Millie Hamner: Per-pupil funding dropping in Summit | SummitDaily.com
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Millie Hamner: Per-pupil funding dropping in Summit

by Millie Hamner
Summit School District Superintendent

This week’s Summit Daily News coverage of enhancements we have been able to make in the safety and security of our school facilities reminds me, once again, of how fortunate we are to be a part of community that supports its public schools. And, given looming budget reductions in reaction to the state’s budget situation, it might be confusing for our citizens to grasp how we can continue to fund facility upgrades while trimming our general fund budget.

It is important to note that the facility upgrades and projects were funded by voters for the purposes identified in the election question in November 2007. As a result, these funds were specifically earmarked for capital improvements and unfortunately cannot be used to help us address the anticipated general fund budget reduction.

We have begun the process of budget trimming in response to the state’s reduction in public school funding of $260 million. Ever since the passing of the School Finance Act in 1988, Colorado’s K-12 per-pupil funding has decreased annually from $132 above the national average in 1988 to a 2006 low of $1,397 per pupil below the national average. With the current reduction, we expect Colorado to rank 50th in the nation for funding public schools (source: National Center for Education Statistics).

Given this dire situation in our state, the impact to Summit Schools will range from a best-case scenario of $800,000 less revenue next year to a worst-case scenario ranging from $1.2 to $1.6 million less. In all other years, we have experienced new annual revenue based on inflation plus 1 percent through Amendment 23. This year marks the first year on record that Summit School District’s per pupil funding will actually decrease by about $500 per pupil.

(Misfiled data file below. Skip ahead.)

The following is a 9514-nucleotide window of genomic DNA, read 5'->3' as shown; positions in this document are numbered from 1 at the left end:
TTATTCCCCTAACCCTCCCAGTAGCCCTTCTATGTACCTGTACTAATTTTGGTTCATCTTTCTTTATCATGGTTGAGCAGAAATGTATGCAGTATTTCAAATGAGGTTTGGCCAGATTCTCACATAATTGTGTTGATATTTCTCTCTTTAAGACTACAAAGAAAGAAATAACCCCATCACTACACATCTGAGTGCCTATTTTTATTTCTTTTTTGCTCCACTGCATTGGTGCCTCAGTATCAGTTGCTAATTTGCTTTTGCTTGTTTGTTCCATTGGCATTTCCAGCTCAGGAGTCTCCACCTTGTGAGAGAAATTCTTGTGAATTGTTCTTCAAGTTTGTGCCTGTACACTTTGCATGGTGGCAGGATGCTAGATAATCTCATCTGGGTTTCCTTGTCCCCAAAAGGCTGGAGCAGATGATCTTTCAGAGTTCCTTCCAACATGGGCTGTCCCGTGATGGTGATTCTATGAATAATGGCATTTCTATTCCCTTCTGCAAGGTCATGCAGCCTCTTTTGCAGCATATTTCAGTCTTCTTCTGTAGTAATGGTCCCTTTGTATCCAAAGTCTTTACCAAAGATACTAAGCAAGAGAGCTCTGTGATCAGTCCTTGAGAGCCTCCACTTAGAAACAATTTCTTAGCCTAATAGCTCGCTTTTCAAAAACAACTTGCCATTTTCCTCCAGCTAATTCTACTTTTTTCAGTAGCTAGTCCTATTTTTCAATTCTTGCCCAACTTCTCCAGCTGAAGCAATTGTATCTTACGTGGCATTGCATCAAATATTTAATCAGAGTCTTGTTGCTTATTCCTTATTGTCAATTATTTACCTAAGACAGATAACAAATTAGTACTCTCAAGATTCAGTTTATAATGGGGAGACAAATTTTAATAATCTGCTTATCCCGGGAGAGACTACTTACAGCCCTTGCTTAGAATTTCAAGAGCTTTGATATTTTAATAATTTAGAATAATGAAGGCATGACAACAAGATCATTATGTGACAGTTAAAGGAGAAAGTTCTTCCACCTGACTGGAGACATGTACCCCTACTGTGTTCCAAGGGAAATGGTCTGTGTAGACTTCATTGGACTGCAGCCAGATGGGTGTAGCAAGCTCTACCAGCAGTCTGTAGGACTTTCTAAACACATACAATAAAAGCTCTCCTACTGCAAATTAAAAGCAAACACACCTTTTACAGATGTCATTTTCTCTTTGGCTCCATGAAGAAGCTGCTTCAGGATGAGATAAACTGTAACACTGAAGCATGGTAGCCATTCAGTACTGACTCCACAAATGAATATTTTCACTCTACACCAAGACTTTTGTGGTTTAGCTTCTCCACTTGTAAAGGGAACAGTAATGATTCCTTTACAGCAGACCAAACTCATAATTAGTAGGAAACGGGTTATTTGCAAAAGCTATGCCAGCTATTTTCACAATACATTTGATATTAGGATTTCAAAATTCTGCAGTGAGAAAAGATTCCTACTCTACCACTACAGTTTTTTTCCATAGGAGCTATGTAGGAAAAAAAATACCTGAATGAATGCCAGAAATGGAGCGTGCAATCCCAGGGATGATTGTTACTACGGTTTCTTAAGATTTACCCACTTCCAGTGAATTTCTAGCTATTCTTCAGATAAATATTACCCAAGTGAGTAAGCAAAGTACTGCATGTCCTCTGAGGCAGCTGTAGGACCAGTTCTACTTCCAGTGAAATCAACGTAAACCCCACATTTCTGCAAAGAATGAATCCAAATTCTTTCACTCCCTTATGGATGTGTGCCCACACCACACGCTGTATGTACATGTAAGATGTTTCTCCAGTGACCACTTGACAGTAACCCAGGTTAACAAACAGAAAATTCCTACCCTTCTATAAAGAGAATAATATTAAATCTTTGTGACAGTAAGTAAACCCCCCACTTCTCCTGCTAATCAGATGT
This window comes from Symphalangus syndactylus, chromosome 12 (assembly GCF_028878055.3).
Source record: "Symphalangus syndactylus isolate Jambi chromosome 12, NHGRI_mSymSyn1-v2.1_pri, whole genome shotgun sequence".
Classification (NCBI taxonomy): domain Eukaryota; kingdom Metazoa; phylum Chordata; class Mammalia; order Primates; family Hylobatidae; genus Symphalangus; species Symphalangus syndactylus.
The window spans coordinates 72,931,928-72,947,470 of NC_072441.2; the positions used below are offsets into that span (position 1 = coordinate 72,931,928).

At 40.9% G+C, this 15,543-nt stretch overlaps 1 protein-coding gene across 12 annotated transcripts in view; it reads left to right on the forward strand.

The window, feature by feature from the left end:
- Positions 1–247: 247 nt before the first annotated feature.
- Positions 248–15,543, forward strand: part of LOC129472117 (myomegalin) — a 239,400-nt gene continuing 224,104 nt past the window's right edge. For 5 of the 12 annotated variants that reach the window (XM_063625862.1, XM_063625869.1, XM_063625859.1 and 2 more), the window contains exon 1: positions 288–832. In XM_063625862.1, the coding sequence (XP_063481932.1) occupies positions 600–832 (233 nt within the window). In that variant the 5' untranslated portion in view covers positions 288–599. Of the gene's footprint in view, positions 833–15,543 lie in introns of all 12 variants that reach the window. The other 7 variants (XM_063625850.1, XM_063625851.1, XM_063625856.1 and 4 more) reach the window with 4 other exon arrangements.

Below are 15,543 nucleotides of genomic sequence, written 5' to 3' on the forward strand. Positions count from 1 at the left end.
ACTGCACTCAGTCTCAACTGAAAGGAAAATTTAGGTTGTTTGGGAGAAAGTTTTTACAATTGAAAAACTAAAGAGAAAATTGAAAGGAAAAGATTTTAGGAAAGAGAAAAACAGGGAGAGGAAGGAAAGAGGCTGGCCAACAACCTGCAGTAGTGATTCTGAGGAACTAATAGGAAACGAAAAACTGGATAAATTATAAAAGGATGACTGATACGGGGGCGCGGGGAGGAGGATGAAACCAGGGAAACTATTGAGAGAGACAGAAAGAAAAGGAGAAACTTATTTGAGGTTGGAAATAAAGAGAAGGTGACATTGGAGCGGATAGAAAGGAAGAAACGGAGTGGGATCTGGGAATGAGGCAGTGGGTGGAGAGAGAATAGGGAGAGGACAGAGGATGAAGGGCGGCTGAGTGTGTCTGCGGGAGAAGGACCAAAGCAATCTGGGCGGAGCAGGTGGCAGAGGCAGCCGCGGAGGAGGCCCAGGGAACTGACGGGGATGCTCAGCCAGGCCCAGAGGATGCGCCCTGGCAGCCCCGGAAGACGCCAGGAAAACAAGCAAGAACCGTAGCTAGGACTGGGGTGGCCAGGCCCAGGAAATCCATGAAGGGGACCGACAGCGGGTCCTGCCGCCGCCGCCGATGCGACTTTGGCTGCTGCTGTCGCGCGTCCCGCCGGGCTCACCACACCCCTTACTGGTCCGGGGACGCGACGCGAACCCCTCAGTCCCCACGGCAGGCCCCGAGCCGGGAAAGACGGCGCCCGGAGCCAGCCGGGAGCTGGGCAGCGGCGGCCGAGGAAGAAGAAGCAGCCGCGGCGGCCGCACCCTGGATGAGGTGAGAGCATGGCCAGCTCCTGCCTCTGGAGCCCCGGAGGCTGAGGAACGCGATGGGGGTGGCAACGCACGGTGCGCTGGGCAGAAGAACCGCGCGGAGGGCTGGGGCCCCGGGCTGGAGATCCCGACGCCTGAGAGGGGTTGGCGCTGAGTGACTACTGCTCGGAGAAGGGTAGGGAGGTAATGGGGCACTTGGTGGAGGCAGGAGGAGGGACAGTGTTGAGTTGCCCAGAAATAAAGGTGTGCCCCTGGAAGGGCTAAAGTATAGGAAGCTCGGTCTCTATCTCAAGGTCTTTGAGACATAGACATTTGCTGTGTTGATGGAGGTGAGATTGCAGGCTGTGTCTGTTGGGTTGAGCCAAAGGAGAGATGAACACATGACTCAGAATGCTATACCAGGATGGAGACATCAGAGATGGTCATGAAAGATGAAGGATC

The School Finance Act’s intent is to assure schools are funded equitably in Colorado. So even though our citizens have supported increases in school funding, this law will require our mill levy to go down so that we’ll collect less taxes from the very citizens who supported additional taxes for schools.

The Summit School District Board of Education is committed to adopting a balanced budget for the 2010/2011 school year and is seeking input from staff, parents and our community to accomplish this goal. Throughout the next several months, the school and district leadership team and the board will be weighing the pros and cons of possible ways to operate our schools next year with less revenue.

As a possibility for increasing funding for our schools, the board will decide by Aug. 30 whether to place a measure on the November ballot seeking increased funding. The Legislature last session approved a measure allowing school districts to ask voters for a per-pupil funding “override” of 25 percent. Since the last school district mill levy will be sunsetting, school taxes will be headed down again and this measure, if approved, would allow the school district to keep a small portion of the funds.

We urge our citizens to get involved and to stay informed about these matters affecting our schools and our community. Updated information about possible budget reductions and developments in the state’s legislative process will be posted on our website: http://www.summit.k12.co.us. Ideas for budget reductions will be discussed at a community meeting at 6 p.m. March 30 at Summit Middle School. We hope that our citizens will join us in helping us make the right decisions for our schools.

Dr. Millie Hamner, superintendent of schools, can be reached at mhamner@summit.k12.co.us.


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